OKLAHOMA CITY (KFOR) – Oklahoma charities have found it hard to help Oklahomans with utility bill assistance.
Catholic Charities of Oklahoma will open its phone lines every Monday morning at 8 a.m. to those who need help with utility bills. They said by 8:15 a.m., they will be fully booked.
“We have three people answering the phone,” said Kaylinn Young, director of family support services at Catholic Charities of Oklahoma. “It’s not just a greater need, but it’s those higher bills. We can’t help with as many bills as we used to.”
Young said she has seen a significant increase in the number of Oklahomans needing help to pay the bills over the past few months.
“Every day of the week we get calls, emails, requests from partner agencies for helping their clients with written utility assistance,” said Young. “It’s constant.”
According to the Oklahoma Natural Gas website, the price for natural gas went from $2.95 per unit (dth) in October 2020 to $11.26 per unite (dth) in October 2022.
Officials say inflation was to blame for the climbing cost.
Recently, Oklahoma Corporation Commissioner Bob Anthony raised questions about what he said was a combined $4.5 billion in fuel costs during 2021 (which included the storm fees) from three companies: OG&E, ONG, and PSO.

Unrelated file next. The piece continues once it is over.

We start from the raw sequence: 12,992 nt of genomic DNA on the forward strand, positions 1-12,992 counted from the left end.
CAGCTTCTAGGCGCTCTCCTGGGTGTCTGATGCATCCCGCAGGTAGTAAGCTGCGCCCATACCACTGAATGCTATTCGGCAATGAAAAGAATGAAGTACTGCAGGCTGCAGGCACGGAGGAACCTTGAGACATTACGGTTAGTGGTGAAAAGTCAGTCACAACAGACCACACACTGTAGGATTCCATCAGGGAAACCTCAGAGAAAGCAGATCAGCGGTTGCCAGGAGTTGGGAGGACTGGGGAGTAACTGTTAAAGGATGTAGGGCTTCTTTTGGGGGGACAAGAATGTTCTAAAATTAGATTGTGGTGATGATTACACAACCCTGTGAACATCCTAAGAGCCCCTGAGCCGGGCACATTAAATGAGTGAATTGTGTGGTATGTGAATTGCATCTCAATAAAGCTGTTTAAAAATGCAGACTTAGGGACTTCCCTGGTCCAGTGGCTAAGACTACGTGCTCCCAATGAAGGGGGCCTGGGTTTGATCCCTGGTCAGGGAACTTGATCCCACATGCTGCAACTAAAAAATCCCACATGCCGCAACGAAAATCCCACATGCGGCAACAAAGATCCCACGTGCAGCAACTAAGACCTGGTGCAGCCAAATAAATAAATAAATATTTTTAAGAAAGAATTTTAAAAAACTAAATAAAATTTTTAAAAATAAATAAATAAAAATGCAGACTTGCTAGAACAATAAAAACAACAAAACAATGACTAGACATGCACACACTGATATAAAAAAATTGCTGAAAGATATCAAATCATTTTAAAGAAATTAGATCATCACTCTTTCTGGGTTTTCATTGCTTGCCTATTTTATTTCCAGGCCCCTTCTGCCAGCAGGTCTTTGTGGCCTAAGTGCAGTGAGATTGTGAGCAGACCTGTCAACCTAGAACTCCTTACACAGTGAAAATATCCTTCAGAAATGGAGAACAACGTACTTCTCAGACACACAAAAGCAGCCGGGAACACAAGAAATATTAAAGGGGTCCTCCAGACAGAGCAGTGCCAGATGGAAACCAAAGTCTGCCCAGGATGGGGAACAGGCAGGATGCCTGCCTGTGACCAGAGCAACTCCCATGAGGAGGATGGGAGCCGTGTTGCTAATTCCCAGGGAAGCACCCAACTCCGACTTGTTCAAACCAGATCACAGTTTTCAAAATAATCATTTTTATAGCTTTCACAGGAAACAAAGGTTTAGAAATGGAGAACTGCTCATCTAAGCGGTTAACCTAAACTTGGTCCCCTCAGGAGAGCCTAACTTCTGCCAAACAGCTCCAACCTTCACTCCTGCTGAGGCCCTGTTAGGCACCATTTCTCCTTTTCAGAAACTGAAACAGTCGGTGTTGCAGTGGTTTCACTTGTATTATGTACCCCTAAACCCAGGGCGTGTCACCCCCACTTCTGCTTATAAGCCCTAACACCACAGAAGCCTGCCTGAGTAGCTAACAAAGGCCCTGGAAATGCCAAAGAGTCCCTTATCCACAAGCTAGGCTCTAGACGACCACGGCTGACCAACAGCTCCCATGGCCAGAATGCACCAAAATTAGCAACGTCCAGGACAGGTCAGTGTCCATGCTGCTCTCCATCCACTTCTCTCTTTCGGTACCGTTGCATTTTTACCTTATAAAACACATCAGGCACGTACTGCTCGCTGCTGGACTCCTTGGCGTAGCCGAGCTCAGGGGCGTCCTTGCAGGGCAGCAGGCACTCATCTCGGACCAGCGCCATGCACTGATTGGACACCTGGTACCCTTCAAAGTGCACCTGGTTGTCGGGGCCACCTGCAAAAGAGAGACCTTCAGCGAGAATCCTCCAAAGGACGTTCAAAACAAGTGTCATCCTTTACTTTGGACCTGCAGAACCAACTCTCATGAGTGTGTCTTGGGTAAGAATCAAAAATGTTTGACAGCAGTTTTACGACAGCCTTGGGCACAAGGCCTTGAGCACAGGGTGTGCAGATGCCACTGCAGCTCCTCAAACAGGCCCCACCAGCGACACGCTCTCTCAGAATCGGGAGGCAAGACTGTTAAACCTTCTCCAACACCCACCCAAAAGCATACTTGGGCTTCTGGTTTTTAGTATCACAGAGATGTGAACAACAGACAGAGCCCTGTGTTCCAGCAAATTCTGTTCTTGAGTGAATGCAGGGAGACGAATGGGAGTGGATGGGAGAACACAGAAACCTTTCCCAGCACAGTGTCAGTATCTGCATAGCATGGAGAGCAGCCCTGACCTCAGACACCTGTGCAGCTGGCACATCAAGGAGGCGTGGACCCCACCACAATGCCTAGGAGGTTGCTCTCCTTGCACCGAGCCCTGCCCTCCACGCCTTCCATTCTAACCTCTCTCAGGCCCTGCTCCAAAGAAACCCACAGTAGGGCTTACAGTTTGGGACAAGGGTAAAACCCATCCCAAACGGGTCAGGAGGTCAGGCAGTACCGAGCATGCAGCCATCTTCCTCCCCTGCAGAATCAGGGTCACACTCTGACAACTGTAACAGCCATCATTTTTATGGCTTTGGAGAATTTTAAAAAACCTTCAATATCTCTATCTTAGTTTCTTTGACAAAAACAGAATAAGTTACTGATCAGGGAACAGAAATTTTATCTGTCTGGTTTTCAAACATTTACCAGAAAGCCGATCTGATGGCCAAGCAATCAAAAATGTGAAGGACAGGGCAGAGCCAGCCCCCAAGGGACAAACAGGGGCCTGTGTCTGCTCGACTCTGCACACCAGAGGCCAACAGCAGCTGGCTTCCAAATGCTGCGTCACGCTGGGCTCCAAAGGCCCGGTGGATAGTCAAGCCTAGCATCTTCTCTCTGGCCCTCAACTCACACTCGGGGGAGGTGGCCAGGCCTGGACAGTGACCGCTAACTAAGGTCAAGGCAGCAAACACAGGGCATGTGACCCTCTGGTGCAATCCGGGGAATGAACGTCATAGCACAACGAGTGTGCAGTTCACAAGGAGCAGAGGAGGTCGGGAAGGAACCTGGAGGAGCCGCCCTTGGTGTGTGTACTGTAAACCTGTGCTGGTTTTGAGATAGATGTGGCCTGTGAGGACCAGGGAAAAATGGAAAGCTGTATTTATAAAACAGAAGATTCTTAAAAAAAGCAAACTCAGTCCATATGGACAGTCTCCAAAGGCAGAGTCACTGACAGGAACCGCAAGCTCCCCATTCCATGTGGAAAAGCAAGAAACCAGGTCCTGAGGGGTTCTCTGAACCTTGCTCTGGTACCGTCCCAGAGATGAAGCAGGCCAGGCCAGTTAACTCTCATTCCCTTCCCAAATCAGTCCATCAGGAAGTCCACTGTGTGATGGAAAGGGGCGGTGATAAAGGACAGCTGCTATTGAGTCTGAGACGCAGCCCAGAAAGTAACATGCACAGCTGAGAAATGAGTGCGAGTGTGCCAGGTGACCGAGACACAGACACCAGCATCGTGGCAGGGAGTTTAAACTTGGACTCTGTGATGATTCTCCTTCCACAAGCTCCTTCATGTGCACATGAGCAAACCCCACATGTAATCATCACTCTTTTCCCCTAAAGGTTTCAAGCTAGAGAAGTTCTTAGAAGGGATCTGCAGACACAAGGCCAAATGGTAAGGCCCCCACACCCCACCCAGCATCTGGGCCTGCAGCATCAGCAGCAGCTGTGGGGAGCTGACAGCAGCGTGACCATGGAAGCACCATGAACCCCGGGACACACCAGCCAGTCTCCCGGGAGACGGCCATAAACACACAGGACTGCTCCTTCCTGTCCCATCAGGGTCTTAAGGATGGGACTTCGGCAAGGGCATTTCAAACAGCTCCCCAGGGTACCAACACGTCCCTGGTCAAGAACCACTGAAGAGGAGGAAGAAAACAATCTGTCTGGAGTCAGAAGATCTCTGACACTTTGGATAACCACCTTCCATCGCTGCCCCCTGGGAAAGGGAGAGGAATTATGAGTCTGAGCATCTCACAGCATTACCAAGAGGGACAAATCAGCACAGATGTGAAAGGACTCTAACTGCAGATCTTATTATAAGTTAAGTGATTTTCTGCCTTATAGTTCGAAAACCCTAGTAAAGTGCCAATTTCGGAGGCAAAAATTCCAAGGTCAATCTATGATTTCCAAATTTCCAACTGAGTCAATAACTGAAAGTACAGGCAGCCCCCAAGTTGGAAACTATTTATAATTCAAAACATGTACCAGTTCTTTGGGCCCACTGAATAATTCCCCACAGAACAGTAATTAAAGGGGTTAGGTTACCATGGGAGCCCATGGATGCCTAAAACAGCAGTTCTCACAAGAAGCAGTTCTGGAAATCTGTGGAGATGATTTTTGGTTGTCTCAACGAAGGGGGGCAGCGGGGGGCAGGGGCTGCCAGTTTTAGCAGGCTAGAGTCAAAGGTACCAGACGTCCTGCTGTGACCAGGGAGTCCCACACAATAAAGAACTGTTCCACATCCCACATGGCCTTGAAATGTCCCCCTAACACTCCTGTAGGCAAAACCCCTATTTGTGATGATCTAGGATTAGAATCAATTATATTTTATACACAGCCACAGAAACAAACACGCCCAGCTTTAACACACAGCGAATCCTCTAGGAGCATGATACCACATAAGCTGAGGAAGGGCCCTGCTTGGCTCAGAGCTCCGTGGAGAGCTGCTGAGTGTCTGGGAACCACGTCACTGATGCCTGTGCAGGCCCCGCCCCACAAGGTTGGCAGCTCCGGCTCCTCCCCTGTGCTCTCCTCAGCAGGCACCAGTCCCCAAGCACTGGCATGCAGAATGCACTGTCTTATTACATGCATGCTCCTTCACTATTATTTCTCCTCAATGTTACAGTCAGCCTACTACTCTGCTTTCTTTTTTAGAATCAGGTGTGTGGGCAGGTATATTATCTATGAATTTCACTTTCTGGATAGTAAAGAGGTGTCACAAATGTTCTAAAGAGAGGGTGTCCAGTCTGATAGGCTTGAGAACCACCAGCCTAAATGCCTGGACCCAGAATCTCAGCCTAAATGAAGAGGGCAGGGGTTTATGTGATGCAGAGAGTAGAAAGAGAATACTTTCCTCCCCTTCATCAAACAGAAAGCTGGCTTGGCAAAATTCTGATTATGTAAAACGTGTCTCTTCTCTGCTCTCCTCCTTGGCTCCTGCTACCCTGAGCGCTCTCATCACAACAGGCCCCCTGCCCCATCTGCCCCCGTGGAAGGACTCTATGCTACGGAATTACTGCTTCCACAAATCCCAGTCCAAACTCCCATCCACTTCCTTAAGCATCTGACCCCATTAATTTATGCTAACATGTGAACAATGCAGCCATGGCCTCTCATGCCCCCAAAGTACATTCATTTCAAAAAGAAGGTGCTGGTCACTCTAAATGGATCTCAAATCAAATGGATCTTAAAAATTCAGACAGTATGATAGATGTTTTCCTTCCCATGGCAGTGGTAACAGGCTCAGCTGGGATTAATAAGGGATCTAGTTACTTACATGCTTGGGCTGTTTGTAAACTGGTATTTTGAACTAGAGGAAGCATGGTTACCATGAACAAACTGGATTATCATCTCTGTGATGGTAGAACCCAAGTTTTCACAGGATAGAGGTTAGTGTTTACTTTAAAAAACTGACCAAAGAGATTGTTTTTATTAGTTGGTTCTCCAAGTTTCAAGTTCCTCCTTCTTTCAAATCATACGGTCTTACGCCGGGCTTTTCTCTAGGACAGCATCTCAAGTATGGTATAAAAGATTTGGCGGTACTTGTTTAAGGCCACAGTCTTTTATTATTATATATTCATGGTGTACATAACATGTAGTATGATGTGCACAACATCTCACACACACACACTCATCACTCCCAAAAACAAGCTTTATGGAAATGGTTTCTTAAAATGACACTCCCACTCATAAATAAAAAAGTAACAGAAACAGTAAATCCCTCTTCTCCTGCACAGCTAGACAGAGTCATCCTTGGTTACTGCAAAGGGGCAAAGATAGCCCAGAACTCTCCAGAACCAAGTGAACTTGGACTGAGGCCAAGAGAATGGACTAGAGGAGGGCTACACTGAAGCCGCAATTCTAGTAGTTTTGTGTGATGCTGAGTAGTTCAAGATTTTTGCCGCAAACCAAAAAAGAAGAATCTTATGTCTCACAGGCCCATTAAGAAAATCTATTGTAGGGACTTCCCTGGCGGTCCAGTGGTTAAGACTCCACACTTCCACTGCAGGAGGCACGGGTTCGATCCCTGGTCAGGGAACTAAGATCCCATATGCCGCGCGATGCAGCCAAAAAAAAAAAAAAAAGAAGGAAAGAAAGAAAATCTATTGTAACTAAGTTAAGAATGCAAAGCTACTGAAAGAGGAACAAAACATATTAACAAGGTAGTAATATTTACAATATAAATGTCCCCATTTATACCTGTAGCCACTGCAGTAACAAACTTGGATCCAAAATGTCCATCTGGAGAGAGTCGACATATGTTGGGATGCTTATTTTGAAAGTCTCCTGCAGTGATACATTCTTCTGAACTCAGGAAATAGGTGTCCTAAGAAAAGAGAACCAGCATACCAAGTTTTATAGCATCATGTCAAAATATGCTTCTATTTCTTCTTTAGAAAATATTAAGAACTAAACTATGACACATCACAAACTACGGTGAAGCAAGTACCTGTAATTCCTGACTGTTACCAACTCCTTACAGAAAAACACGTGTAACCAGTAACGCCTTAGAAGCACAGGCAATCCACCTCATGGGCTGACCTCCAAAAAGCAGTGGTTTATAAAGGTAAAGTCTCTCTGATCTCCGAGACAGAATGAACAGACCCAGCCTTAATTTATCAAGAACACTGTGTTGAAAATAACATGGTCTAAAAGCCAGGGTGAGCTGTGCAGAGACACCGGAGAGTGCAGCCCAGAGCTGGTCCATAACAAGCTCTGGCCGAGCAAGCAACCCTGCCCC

He said those have been the highest in the nation.
At a hearing Thursday, lawyers from ONG, the Public Utilities Division, and the state Attorney General’s office asked a judge to ok the company’s plan to recoup millions in under recovered fuel costs for the year of 2021. (These are fees you already see on your bill, which happen every year as fuel prices change.)
According to the Oklahoma Corporation Commission, the Public Utilities Division found that ONG under collected around $18 million for 2021.
The AG’s office filed in support of the hearing, saying it “has not identified a reason to object to the current relief request” by ONG.
“Today’s hearing was a part of our standard, regulatory process, where the PUD reviews and recommends approval by the Commission of our costs and processes in securing the cost of reliable gas at the lowest price possible for our customers,” said ONG officials.
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However, when you add in fuel fees from the 2021 winter storm, more and more Oklahomans have fallen short of footing their utility bill.
“Even if they can pay a portion, there’s still a dollar amount they can’t cover because there’s an increased price,” said Young.
The judge has about a week to make her ruling.